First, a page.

ICC NOTE: It is known, as it mentions in this article that China supplies arms to Sudan . This is a concern, not only for Darfur, but the whole of Sudan , including the Christian South. During the Civil War Sudan was given a supply of military resources such as helicopters to bomb the South.
US asks China to exert pressure on Sudan
12 January 2007
( BEIJING ) A U.S. presidential envoy for Sudan said on Friday that he had asked China to exert its leverage on the African nation to ensure Khartoum abides by U.N. resolutions on the strife-torn Darfur region.
Andrew Natsios, wrapping up what he said was a “very successful” five-day trip to China, said he was still concerned Sudan was not doing enough to end the violence in Darfur, which Washington and Beijing were worried was spreading regionally.
China supplies arms to Sudan , and its oil companies also have large investments in the country. In November, Sudan was energy-hungry China s fourth-largest source of crude imports.
Natsios said he had made a “whole series of requests” to the Chinese asking them to help, though he would not give details.
When asked if he had requested the Chinese use their leverage over Sudan , he said:
“I did, yes. There is a concern in Beijing and in Washington that this war in Darfur is spreading now into Chad and the Central African Republic , so it is causing regional instability.”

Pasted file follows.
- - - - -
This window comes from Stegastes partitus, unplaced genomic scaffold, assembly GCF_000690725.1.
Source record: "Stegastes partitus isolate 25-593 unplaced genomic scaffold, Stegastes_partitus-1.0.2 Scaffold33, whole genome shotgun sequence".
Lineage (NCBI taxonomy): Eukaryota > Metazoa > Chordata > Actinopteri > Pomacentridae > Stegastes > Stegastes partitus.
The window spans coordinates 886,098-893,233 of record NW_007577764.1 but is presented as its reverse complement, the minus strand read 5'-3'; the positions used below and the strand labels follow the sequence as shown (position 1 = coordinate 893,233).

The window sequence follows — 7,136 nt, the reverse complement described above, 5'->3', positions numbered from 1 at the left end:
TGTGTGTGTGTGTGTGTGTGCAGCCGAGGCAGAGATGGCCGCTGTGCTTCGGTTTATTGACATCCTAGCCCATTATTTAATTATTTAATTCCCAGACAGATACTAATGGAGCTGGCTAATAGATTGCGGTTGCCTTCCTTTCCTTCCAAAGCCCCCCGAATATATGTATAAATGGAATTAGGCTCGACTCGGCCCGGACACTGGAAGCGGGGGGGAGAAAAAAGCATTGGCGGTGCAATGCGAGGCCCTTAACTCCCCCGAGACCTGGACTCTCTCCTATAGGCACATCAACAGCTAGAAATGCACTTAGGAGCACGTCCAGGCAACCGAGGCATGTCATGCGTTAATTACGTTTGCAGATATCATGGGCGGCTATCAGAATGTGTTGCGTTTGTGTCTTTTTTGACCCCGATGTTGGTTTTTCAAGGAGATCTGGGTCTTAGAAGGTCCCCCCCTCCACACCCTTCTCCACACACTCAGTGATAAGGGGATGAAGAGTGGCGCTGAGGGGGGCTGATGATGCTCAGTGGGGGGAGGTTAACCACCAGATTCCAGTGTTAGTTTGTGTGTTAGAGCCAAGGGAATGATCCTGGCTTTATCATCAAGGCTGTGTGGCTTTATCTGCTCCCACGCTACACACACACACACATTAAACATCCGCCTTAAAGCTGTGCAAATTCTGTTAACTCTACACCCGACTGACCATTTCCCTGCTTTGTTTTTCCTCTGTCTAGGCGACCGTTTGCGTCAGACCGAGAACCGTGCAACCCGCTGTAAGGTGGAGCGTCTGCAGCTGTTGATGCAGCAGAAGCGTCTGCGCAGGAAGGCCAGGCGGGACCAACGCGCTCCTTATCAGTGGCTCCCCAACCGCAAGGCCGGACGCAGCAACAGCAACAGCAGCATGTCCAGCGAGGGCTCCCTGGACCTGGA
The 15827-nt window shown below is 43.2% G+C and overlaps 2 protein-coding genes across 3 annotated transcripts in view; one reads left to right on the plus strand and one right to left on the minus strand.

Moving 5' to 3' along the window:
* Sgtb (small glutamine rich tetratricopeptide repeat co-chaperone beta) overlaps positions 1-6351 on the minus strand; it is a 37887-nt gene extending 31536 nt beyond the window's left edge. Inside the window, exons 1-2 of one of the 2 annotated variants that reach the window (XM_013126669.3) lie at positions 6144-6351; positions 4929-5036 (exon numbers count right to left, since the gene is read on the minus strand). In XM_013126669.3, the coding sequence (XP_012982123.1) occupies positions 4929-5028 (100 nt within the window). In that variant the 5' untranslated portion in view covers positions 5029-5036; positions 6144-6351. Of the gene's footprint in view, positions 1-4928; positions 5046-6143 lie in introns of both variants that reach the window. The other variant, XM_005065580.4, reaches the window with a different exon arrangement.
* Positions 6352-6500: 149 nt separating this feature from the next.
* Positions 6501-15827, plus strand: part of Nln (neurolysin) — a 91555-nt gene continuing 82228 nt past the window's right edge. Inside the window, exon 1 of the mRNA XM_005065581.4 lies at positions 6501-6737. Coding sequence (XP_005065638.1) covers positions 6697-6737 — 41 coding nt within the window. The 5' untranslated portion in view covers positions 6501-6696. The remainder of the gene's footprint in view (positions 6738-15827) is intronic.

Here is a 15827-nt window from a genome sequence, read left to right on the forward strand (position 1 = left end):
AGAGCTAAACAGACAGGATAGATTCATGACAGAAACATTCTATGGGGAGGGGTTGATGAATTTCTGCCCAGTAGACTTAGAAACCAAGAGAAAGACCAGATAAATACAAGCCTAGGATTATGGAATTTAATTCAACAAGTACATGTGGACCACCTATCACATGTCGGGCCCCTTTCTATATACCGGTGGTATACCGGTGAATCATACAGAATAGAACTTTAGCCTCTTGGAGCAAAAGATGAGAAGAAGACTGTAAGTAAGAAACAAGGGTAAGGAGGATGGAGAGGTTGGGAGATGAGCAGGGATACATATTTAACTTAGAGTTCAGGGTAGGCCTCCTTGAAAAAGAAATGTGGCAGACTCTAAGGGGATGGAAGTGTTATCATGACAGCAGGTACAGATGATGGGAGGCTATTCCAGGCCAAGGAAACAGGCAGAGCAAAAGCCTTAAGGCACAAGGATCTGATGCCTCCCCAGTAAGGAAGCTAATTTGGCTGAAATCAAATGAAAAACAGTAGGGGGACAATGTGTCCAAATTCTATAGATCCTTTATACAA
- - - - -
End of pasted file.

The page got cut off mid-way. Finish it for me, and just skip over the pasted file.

The envoy said that he remained concerned about an upsurge in violence even with the signing of an African Union-mediated peace deal in May.
Fighting has escalated and aid agencies and experts say security in Darfur is rapidly deteriorating, putting many more civilians at risk and cutting off large parts of the region to relief workers.
“I dont have definitive evidence that this was all deliberate but the Sudanese government is not doing anything to reduce the chaos so that we can provide assistance to the 2.8 million people in the camps,” Natsios said.
“If we find that the Sudanese government is stonewalling … then we will go to a more coercive strategy.”
He declined to give details of what that “plan B” might be, though the United States and others are considering options ranging from travel bans on Sudanese officials and an assets freeze to imposing a no-fly zone in Darfur .
Fighting erupted in February 2003 when rebels took up arms against the government accusing Khartoum of marginalizing Darfur . The government responded by arming militias to counter the rebellion.
Since then 200,000 people have been killed and 2.5 million have been forced from their homes.